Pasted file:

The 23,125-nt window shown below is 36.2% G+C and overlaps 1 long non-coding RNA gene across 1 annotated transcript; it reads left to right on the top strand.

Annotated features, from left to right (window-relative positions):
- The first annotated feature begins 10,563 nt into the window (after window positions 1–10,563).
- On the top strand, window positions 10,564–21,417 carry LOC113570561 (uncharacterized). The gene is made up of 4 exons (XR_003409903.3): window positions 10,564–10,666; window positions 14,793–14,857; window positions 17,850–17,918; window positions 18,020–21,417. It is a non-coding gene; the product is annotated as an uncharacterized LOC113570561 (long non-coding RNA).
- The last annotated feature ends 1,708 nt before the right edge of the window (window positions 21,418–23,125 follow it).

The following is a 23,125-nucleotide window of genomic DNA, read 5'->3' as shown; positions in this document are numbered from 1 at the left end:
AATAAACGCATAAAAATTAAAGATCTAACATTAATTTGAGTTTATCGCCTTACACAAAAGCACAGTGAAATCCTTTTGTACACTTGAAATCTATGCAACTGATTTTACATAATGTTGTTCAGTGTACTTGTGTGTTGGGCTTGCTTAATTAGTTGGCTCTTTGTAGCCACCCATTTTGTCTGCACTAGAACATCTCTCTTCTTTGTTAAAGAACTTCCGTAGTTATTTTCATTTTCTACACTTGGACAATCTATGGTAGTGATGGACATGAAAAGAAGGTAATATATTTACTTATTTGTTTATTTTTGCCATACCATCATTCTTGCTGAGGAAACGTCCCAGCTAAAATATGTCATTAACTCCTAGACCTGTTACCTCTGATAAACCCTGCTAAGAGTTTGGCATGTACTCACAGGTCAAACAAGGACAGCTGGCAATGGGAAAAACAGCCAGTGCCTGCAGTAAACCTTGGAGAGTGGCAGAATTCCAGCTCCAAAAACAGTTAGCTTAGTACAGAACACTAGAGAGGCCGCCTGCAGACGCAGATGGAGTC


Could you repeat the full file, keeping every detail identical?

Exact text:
The 23,125-nt window shown below is 36.2% G+C and overlaps 1 long non-coding RNA gene across 1 annotated transcript; it reads left to right on the top strand.

Annotated features, from left to right (window-relative positions):
- The first annotated feature begins 10,563 nt into the window (after window positions 1–10,563).
- On the top strand, window positions 10,564–21,417 carry LOC113570561 (uncharacterized). The gene is made up of 4 exons (XR_003409903.3): window positions 10,564–10,666; window positions 14,793–14,857; window positions 17,850–17,918; window positions 18,020–21,417. It is a non-coding gene; the product is annotated as an uncharacterized LOC113570561 (long non-coding RNA).
- The last annotated feature ends 1,708 nt before the right edge of the window (window positions 21,418–23,125 follow it).

The following is a 23,125-nucleotide window of genomic DNA, read 5'->3' as shown; positions in this document are numbered from 1 at the left end:
AATAAACGCATAAAAATTAAAGATCTAACATTAATTTGAGTTTATCGCCTTACACAAAAGCACAGTGAAATCCTTTTGTACACTTGAAATCTATGCAACTGATTTTACATAATGTTGTTCAGTGTACTTGTGTGTTGGGCTTGCTTAATTAGTTGGCTCTTTGTAGCCACCCATTTTGTCTGCACTAGAACATCTCTCTTCTTTGTTAAAGAACTTCCGTAGTTATTTTCATTTTCTACACTTGGACAATCTATGGTAGTGATGGACATGAAAAGAAGGTAATATATTTACTTATTTGTTTATTTTTGCCATACCATCATTCTTGCTGAGGAAACGTCCCAGCTAAAATATGTCATTAACTCCTAGACCTGTTACCTCTGATAAACCCTGCTAAGAGTTTGGCATGTACTCACAGGTCAAACAAGGACAGCTGGCAATGGGAAAAACAGCCAGTGCCTGCAGTAAACCTTGGAGAGTGGCAGAATTCCAGCTCCAAAAACAGTTAGCTTAGTACAGAACACTAGAGAGGCCGCCTGCAGACGCAGATGGAGTC